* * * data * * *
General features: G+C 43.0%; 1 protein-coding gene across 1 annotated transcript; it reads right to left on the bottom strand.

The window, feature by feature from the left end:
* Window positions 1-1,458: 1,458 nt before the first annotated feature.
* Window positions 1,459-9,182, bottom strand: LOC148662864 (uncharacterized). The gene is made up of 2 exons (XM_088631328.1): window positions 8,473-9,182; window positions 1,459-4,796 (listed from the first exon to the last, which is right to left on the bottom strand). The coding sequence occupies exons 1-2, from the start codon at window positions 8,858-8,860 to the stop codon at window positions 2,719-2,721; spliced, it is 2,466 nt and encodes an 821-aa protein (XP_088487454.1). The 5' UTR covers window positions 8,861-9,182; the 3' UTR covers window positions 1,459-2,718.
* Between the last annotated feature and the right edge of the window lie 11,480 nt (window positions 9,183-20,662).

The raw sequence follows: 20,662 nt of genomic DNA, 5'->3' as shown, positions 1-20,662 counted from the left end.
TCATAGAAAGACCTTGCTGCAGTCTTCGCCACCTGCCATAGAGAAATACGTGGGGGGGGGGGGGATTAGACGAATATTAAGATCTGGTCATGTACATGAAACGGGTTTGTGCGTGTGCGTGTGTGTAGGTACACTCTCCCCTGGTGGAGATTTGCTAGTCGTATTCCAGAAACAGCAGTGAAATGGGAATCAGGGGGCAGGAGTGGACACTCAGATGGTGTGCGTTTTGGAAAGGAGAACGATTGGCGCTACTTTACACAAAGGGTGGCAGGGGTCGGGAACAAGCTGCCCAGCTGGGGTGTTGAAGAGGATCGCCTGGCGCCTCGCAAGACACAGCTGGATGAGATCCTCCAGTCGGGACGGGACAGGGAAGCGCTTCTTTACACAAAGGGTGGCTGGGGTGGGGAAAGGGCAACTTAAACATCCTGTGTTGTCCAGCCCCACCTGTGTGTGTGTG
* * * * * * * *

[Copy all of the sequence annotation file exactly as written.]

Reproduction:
General features: G+C 43.0%; 1 protein-coding gene across 1 annotated transcript; it reads right to left on the bottom strand.

The window, feature by feature from the left end:
* Window positions 1-1,458: 1,458 nt before the first annotated feature.
* Window positions 1,459-9,182, bottom strand: LOC148662864 (uncharacterized). The gene is made up of 2 exons (XM_088631328.1): window positions 8,473-9,182; window positions 1,459-4,796 (listed from the first exon to the last, which is right to left on the bottom strand). The coding sequence occupies exons 1-2, from the start codon at window positions 8,858-8,860 to the stop codon at window positions 2,719-2,721; spliced, it is 2,466 nt and encodes an 821-aa protein (XP_088487454.1). The 5' UTR covers window positions 8,861-9,182; the 3' UTR covers window positions 1,459-2,718.
* Between the last annotated feature and the right edge of the window lie 11,480 nt (window positions 9,183-20,662).

The raw sequence follows: 20,662 nt of genomic DNA, 5'->3' as shown, positions 1-20,662 counted from the left end.
TCATAGAAAGACCTTGCTGCAGTCTTCGCCACCTGCCATAGAGAAATACGTGGGGGGGGGGGGGATTAGACGAATATTAAGATCTGGTCATGTACATGAAACGGGTTTGTGCGTGTGCGTGTGTGTAGGTACACTCTCCCCTGGTGGAGATTTGCTAGTCGTATTCCAGAAACAGCAGTGAAATGGGAATCAGGGGGCAGGAGTGGACACTCAGATGGTGTGCGTTTTGGAAAGGAGAACGATTGGCGCTACTTTACACAAAGGGTGGCAGGGGTCGGGAACAAGCTGCCCAGCTGGGGTGTTGAAGAGGATCGCCTGGCGCCTCGCAAGACACAGCTGGATGAGATCCTCCAGTCGGGACGGGACAGGGAAGCGCTTCTTTACACAAAGGGTGGCTGGGGTGGGGAAAGGGCAACTTAAACATCCTGTGTTGTCCAGCCCCACCTGTGTGTGTGTG